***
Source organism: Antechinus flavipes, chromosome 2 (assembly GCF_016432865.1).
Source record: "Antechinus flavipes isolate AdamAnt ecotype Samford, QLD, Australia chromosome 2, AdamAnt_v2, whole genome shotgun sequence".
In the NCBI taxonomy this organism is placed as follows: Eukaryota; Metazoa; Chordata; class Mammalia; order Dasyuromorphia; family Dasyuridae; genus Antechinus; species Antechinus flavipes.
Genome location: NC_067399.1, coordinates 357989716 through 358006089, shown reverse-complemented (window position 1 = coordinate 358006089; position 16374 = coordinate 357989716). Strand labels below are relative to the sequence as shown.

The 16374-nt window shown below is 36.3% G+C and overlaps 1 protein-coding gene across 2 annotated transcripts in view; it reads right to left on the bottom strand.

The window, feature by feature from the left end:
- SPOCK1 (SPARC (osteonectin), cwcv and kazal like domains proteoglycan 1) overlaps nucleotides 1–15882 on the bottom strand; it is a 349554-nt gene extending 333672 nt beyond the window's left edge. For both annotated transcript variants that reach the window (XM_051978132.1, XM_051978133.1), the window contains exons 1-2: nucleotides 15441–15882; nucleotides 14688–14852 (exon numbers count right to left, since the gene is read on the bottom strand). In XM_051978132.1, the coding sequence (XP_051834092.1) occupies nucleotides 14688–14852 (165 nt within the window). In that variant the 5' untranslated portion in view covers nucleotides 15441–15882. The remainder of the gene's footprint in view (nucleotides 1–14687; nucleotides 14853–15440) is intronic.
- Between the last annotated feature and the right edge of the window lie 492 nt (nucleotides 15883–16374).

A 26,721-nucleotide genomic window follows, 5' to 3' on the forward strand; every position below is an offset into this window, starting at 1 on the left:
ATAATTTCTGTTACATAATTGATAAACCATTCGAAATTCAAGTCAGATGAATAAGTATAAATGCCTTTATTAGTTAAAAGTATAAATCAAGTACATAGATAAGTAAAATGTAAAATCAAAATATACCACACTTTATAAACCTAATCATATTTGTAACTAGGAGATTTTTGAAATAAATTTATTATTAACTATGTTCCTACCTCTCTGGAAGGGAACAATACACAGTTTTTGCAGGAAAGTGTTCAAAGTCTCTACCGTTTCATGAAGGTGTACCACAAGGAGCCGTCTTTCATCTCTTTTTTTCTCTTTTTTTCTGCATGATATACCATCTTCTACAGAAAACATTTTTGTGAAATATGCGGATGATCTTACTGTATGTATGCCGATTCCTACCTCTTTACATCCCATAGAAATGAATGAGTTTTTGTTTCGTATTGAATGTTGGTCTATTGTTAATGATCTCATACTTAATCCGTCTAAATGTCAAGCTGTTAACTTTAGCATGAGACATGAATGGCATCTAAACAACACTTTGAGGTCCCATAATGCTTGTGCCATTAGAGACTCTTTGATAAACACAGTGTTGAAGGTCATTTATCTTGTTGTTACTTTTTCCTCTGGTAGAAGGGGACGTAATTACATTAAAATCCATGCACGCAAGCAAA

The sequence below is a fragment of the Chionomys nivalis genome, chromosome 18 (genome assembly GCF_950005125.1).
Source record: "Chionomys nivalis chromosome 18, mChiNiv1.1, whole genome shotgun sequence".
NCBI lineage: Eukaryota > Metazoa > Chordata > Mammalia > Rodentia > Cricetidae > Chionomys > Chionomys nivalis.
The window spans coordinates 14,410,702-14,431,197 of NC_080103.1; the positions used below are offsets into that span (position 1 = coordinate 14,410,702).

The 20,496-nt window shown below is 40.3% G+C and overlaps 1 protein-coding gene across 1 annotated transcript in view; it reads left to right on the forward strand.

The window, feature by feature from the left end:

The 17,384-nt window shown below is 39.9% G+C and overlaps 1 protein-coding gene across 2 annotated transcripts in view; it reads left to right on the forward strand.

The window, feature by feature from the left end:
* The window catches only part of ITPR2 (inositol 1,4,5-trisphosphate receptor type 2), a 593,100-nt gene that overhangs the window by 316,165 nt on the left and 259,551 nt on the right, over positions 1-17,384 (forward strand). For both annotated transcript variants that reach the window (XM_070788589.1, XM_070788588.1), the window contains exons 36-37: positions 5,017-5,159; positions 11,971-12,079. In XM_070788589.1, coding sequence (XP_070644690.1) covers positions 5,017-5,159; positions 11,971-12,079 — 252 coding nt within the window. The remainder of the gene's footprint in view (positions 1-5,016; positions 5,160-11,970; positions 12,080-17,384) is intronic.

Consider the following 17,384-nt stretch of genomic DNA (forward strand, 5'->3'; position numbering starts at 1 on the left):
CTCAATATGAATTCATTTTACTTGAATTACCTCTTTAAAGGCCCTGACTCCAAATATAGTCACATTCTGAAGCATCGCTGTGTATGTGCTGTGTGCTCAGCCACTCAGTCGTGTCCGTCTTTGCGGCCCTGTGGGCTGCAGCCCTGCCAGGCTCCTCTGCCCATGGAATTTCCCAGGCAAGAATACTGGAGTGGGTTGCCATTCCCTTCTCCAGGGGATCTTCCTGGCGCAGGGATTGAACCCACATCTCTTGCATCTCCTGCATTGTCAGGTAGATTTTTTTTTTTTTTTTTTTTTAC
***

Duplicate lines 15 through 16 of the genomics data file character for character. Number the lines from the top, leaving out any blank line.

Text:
The 20,496-nt window shown below is 40.3% G+C and overlaps 1 protein-coding gene across 1 annotated transcript in view; it reads left to right on the forward strand.

The window, feature by feature from the left end: